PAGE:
How does a telephone poll of 600 people accurately predict how 600,000 people will vote? The answer: random sample probability theory, computers, and a polling process.
For that New York city poll of 600, a random sampling computer program creates tens of thousands of telephone numbers of land line and cell phones with area codes from New York City, such as 212, 718, and 347. Then as many as 200 pollsters call the phone numbers trying to reach people.
Most numbers are no good: half the people are not home and many numbers are no longer active. Eventually some 1,200 people are interviewed. But another randomization is done on each call so that adults are reached, said Micheline Blum, the director of Baruch College Survey Research. After pollsters complete their questioning, some 600 likely voters are tallied. The results are compared to census data to ensure there is an overall match to numbers. Polls are generally accurate, though.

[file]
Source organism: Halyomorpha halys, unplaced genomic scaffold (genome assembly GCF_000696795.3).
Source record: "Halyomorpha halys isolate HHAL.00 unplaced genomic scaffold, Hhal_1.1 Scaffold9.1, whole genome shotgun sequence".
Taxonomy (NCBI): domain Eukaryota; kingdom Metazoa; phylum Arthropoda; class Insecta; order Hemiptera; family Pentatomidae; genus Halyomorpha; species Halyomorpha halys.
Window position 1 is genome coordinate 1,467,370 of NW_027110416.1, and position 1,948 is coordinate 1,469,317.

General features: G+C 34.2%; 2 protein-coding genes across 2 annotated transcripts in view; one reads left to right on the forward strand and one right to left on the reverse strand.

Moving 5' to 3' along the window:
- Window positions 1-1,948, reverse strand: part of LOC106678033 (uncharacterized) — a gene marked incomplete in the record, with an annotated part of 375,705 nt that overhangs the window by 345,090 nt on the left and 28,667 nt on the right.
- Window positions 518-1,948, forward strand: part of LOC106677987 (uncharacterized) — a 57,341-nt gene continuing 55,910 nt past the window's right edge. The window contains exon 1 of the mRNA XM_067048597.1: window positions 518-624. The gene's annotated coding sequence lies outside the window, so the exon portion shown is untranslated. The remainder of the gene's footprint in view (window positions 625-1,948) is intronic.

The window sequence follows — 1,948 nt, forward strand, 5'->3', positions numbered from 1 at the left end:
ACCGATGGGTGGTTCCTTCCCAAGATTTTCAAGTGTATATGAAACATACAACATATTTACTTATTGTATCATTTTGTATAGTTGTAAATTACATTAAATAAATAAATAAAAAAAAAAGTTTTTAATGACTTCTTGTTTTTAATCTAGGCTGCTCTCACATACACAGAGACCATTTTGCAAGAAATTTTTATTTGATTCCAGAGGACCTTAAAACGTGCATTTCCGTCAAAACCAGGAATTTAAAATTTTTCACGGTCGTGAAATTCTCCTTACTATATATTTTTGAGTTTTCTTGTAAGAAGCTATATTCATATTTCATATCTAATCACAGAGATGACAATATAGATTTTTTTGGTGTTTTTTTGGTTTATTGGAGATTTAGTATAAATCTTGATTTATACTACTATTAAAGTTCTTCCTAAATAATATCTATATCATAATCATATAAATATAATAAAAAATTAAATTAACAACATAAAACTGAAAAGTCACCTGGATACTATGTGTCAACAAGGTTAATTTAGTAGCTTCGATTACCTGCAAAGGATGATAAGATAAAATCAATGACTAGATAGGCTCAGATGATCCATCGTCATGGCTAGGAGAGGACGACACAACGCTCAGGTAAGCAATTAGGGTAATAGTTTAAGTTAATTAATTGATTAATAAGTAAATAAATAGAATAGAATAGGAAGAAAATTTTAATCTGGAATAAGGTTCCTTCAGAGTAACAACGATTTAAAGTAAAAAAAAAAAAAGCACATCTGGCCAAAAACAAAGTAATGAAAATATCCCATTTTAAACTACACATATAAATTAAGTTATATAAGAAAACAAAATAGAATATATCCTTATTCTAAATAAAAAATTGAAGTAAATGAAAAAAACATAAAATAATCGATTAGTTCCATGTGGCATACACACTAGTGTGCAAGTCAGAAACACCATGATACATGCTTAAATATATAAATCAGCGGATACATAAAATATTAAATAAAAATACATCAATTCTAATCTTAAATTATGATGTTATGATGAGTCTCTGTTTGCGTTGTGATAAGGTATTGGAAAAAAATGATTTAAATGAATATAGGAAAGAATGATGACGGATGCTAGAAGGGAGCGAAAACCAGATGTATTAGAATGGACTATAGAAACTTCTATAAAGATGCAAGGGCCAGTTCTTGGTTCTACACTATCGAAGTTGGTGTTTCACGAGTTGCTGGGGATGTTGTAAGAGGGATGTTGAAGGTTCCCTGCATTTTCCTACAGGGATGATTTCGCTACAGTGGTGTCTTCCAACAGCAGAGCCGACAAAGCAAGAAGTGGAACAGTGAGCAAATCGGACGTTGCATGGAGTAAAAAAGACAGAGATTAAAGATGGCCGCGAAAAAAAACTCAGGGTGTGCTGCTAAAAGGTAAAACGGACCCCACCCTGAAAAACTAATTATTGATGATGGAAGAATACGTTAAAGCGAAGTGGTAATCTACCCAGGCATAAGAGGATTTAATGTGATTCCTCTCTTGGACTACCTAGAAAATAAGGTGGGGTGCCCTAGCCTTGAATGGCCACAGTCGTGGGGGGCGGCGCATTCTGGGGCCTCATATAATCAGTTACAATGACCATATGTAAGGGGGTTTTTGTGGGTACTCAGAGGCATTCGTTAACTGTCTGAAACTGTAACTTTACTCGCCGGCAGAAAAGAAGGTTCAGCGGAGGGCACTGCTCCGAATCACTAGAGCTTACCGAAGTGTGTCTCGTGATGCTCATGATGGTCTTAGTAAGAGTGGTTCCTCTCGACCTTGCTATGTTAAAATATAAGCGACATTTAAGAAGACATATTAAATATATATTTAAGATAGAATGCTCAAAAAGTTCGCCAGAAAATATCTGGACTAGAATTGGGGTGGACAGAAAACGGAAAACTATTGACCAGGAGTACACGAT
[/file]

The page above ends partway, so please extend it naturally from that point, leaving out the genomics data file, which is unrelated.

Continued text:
One recent pre-primary poll made a big mistake predicting John Liu would get no votes in Queens, his biggest base. The reason may be that polling Asians is expensive since more interviewers must be hired to speak many different Asian languages including Chinese, Korean and Urdu, Blum said.
Polls are an accurate statistical snapshot of how people feel at the moment, although they do have greater impact, according to political science professor Doug Muzzio.
Poll results can then influence media coverage and public perception, which then can influences the polls results.
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